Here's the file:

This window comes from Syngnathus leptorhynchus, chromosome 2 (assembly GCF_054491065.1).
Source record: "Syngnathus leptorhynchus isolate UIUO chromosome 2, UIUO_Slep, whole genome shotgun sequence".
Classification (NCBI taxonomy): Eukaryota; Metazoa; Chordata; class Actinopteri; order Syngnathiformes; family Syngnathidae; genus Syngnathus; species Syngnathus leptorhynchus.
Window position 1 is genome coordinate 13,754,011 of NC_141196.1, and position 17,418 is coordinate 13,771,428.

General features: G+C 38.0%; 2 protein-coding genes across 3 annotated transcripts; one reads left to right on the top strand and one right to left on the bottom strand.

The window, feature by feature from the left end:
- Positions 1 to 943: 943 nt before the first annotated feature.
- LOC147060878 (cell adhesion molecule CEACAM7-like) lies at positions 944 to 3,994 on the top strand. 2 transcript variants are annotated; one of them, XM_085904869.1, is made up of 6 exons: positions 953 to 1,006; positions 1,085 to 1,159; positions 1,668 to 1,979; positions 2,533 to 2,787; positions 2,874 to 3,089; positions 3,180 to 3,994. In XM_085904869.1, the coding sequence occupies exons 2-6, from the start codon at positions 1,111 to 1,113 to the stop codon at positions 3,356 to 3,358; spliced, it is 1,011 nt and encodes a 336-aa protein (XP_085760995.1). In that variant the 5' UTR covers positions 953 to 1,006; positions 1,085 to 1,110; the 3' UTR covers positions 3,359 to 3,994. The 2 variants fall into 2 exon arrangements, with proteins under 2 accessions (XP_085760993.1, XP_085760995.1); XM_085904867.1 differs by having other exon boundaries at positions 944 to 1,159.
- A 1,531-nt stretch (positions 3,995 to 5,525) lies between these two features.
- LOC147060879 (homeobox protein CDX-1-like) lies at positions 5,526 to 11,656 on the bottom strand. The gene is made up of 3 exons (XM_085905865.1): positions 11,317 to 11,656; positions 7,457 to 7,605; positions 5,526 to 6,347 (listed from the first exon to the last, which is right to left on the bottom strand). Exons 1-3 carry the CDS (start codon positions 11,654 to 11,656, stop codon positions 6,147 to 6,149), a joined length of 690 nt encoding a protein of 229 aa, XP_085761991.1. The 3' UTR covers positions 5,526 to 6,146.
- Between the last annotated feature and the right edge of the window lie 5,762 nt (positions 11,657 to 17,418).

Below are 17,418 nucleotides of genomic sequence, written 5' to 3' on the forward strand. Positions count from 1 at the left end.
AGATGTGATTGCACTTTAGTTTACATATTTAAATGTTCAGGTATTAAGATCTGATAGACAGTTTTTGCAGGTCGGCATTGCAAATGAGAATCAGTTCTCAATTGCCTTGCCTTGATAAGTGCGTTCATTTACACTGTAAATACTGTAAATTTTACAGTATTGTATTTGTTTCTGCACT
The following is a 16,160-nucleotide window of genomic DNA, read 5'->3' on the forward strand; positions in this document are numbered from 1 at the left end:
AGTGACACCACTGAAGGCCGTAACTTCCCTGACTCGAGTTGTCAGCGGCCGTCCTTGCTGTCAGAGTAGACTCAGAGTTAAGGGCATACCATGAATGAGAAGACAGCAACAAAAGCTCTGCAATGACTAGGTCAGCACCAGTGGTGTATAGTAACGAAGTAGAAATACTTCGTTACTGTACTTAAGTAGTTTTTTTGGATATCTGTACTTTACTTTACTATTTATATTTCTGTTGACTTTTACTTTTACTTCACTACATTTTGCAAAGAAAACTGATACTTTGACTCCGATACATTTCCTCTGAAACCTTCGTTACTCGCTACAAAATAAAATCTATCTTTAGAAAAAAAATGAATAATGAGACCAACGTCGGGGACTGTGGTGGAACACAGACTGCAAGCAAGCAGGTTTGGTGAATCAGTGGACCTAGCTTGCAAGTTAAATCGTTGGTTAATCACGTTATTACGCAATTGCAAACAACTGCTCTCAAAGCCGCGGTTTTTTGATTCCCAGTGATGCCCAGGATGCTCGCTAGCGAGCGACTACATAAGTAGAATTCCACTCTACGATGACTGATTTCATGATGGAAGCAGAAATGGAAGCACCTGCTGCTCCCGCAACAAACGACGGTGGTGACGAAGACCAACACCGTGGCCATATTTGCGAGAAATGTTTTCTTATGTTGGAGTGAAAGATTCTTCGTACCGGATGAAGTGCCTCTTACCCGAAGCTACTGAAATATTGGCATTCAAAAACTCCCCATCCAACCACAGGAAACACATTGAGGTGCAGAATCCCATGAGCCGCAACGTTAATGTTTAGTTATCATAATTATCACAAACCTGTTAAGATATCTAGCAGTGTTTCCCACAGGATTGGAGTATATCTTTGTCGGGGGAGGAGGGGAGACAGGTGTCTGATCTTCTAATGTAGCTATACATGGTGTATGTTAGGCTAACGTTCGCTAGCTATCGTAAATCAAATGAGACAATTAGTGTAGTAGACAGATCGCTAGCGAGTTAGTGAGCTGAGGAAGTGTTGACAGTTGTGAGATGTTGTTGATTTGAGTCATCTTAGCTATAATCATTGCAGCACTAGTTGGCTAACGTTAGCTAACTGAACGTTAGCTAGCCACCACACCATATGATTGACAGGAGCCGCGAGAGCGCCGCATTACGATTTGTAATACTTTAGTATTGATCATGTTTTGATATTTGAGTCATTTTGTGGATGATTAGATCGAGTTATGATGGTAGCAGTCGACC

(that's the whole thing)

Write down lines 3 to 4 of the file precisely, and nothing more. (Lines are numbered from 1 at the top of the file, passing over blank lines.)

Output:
Classification (NCBI taxonomy): Eukaryota; Metazoa; Chordata; class Actinopteri; order Syngnathiformes; family Syngnathidae; genus Syngnathus; species Syngnathus leptorhynchus.
Window position 1 is genome coordinate 13,754,011 of NC_141196.1, and position 17,418 is coordinate 13,771,428.